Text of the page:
His nine terms in Congress provide some of his proudest accomplishments. Not only did the American Political Science Association present him with the “Outstanding Member of the House” award, at the same time Senator Ed Muskie (D-Maine) received this award for the Senate, but Laird was recognized by many medical research groups, educational associations, colleges and universities for contributions he and his friend and colleague John Fogarty (D-Rhode Island) made to health and education as ranking members of the House Appropriations Committee on HEW. Among the over 100 awards were the Lasker award for Medical Research and the American Public Health Association award for Leadership. Their sponsorship of the buildup of NIH, many living institutions such as the National Library of Medicine, the CDC in Atlanta, the National Environmental Center in North Carolina; say nothing of the eight National Cancer Centers in the United States (one in Madison), plus such research facilities as the McArdle Center at the University of Wisconsin in Madison, was truly remarkable. The Laird-Fogarty team’s contribution to these projects has made, and will continue to have, a major impact on the health of our nation and the world. Both he and Fogarty, his Democratic counterpart, were appointed by three sitting Presidents to the US Delegation to WHO.
These are some of Laird’s living accomplishments in the area of health and education. When combined with his ranking position on the House Appropriations Committee for Defense and his Chairmanship of the House Republicans, these endeavors set him aside from any Wisconsin politician since statehood in 1846. Laird’s contribution to the revenue sharing approach, and his pioneering of automatic cost-of-living adjustments in Social Security have been praised by many, including the former Commissioner of Social Security Robert Ball as well as former Secretary of HEW John Gardner. I have only named a few of his major contributions. I might add that John Gardner, Secretary of HEW, while serving in a Democratic Administration, even went so far as to come to Laird’s Seventh Congressional District to campaign for Laird’s re-election.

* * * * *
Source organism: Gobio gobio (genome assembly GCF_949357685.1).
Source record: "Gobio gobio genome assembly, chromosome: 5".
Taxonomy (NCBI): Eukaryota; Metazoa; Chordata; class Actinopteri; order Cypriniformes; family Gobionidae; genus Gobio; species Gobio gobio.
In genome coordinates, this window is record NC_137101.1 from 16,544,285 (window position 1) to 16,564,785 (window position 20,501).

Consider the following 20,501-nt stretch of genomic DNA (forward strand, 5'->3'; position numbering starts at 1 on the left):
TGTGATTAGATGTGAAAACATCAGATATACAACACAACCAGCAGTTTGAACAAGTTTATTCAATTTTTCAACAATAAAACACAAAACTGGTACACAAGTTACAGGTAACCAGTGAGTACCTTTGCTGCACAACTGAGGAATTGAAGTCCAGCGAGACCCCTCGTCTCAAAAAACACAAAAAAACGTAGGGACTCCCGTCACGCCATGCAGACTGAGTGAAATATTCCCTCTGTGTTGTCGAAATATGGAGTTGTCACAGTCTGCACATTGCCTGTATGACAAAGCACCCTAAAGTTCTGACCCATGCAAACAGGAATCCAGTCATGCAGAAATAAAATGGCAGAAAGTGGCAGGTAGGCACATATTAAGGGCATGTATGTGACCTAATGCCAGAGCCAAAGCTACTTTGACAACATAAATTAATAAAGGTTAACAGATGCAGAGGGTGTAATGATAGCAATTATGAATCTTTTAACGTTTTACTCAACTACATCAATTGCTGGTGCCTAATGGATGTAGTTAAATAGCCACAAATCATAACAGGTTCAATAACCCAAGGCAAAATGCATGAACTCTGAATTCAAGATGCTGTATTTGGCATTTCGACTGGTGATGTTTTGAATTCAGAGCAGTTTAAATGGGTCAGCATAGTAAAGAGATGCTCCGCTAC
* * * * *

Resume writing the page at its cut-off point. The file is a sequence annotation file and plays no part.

As you can see, John, I have not tried to even touch on his outstanding career as State Senator beginning in the ‘40s. At the young age of 23, Laird was elected to the Wisconsin State Senate while still on terminal leave from Naval service in the Pacific. He authored many successful pieces of legislation and served as Chairman of the Joint Legislative Council and Veterans Affairs Committee, re-writing Wisconsin’s educational support program as well as modernizing the revenue and tax-sharing approach to government. He successfully fought against the Wisconsin World War II military one-time bonus; but instead helped establish a permanent Department of Veterans Affairs with many programs, continuing until this day, to assist Wisconsin veterans in need. The Laird-Lenroot Veterans Housing Bill for low interest second mortgages was a splendid example of his foresightedness.
Melvin R. Laird was secretary of defense from 1969 to 1973 and represented Wisconsin’s 7th Congressional District for nine terms.